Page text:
I like this.
After a week's worth of viewing pretty atrocious apartments, Brad and I found a great place in Greenpoint that we can afford, that probably only needs one lock on the door, and that has no less than four places to eat pierogi and kielbasa within a six block radius. I'm thrilled. The big move happens on my birthday, which is somehow only twelve days away. I don't know how it's possible for a year to pass so quickly and so slowly at the same time, but I'm beginning to fear that that's how things happen once you're old enough to worry about crap like health insurance. Time runs by less significantly, but then when you're cleaning out your purse you find months of receipts and paystubs to prove it occured.
I wanted to write more about searching for apartments, but I feel wrong thinking about anything besides the people on the Gulf Coast whose lives have been washed away by Hurricane Katrina. I've spent the last two days watching CNN around the clock because I feel completely impotent. If there's nothing I can do for these people, it's at least my responsibility to know what they're going through--as much as that is something that can be extracted from television news. I've been sitting in front of the TV, often with my mother, trying to fathom what we would do if the radio suddenly told us to leave our houses. We don't have any family to go to, but we at least have money and cars, and the physical consitution to survive outside our house. But still, the thought is terrifying.
The people stranded New Orleans and Biloxi and the countless towns in between leveled by hurricane winds and water were left to survive an unsurvivable force by local, state, and federal governments that turned a blind eye, not only to reports that their hurricane protections were insufficient, but also to a system of class and race that left the poorest citizens in the path of destruction with no escape. How is it that in a country that considers itself to be the most advanced in the world (however arrogantly and erroneously) the poor are determined by their race, and then denied exactly the kind of assistance we are so quick to ship around the world in exactly the same kind of disaster? Why are our poor so invisible?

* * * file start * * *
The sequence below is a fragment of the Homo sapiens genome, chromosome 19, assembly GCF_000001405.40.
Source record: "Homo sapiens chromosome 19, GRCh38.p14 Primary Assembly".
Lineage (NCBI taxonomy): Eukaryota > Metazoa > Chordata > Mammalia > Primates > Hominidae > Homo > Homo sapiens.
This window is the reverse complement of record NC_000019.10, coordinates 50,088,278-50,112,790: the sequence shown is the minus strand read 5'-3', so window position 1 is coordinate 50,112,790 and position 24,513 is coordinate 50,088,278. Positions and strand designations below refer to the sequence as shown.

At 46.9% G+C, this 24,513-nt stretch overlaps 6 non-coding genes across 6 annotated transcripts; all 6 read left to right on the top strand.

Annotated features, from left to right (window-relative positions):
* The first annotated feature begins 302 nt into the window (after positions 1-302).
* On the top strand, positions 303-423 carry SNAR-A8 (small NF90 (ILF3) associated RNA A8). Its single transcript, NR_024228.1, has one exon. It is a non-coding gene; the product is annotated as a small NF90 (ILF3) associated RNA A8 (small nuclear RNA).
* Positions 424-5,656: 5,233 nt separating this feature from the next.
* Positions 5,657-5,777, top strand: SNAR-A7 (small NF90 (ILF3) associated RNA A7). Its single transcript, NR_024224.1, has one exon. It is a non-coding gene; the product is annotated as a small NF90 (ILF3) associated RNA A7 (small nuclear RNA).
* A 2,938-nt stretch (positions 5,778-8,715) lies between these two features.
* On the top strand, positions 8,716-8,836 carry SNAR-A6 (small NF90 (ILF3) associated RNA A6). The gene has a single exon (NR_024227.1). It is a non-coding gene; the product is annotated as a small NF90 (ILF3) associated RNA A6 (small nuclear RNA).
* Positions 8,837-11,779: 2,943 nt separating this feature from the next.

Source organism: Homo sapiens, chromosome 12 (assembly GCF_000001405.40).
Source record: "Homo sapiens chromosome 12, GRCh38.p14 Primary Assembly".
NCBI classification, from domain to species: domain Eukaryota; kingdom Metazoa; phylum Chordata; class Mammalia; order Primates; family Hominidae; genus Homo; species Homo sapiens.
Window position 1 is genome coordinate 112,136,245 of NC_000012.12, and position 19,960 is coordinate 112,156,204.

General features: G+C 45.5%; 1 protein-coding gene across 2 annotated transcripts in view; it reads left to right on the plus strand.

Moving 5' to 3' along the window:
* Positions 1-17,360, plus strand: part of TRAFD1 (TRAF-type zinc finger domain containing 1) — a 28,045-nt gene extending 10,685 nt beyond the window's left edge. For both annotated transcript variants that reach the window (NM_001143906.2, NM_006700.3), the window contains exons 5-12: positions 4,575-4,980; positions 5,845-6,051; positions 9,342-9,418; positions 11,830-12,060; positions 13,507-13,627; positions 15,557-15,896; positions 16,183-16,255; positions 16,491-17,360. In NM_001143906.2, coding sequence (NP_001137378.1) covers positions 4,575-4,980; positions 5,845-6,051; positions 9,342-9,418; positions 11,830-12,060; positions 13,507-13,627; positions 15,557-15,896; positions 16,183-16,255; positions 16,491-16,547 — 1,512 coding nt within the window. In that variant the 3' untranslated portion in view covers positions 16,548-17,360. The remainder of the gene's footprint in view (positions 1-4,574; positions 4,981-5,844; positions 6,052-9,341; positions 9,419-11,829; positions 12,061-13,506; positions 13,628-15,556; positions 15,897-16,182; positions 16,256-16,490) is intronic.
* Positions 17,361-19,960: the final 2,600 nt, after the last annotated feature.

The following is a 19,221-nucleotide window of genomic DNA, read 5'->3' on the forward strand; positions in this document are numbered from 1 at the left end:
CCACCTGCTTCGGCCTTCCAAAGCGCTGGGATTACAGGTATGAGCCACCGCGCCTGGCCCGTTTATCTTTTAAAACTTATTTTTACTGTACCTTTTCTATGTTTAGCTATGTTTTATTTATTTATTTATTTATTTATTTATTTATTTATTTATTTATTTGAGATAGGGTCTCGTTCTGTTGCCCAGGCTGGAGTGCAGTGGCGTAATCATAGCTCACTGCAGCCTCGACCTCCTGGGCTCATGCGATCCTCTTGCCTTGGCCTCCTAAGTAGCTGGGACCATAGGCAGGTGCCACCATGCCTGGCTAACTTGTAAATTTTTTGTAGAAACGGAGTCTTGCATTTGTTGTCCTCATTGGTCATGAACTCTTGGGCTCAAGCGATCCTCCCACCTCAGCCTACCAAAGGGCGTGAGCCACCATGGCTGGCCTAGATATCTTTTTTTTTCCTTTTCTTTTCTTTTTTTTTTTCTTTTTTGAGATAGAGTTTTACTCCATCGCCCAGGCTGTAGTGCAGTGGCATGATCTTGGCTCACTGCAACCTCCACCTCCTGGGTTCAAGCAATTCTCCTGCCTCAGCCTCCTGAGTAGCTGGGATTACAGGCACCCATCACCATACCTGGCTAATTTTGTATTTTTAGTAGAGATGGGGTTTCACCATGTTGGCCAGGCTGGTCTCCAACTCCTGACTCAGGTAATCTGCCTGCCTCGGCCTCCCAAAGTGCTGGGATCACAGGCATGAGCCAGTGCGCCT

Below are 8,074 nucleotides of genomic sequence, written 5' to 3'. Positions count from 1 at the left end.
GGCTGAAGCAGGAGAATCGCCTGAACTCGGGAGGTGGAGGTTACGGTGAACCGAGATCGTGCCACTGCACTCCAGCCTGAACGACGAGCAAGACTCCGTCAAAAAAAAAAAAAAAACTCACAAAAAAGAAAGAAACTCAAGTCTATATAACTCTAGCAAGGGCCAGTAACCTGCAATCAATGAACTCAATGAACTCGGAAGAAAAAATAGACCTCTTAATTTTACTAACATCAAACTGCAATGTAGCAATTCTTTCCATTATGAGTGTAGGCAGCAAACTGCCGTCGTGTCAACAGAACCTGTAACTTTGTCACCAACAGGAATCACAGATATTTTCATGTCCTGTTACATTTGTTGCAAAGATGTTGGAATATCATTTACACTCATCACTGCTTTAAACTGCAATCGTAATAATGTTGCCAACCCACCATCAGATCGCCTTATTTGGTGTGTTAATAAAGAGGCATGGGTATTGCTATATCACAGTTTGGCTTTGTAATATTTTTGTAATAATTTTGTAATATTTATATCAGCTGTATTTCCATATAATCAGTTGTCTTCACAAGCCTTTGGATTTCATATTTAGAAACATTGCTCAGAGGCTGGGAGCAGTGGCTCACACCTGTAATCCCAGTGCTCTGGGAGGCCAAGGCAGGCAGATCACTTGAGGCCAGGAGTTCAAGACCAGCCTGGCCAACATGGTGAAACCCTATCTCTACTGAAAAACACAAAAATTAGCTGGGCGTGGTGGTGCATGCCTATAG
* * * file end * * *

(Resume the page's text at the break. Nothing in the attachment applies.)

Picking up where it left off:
I don't want to make it seem like I don't think we should've sent aid to tsunami victims, or that American victims of disaster are worth more than foreign victims of similar disasters. My point is that all victims in these situations are equally at the mercy of the world's kindness and should be given the aid they need with equal urgency. It's an often repeated question in the last few days, but how is it possible that we were able to get supplies around the world to tsunami victims in two days, yet the thousands of people trapped in the Superdome had no food or water for more than five? It's unthinkable.
I'm sick at how our government has responded. I'm glad that each of the newspapers I saw this morning, from the liberal New York Times to the staunchly conservative Daily News and New York Post, each proclaimed their outrage at the inhuman treatment of Katrina victims. This country hasn't been this united since the last national tragedy, and though it's not worth the thousands and thousands of people who have been unfathomably hurt by the storm, it's a small comfort to know that this may be the factor that unites the population enough to demand that our government take responsibility and take care of its people. We are all outraged, and we all want these people to recieve the support they so desperately need. I wish I knew how to transform the former into the latter.
I've donated my money to the Red Cross, and I've kept myself informed of what's going on. It's not enough, but I don't know what else I can do when I live in New York and the people so in need live a thousand miles away. If anyone knows any organizations who need volunteer hours or another pair of hands, please let me know.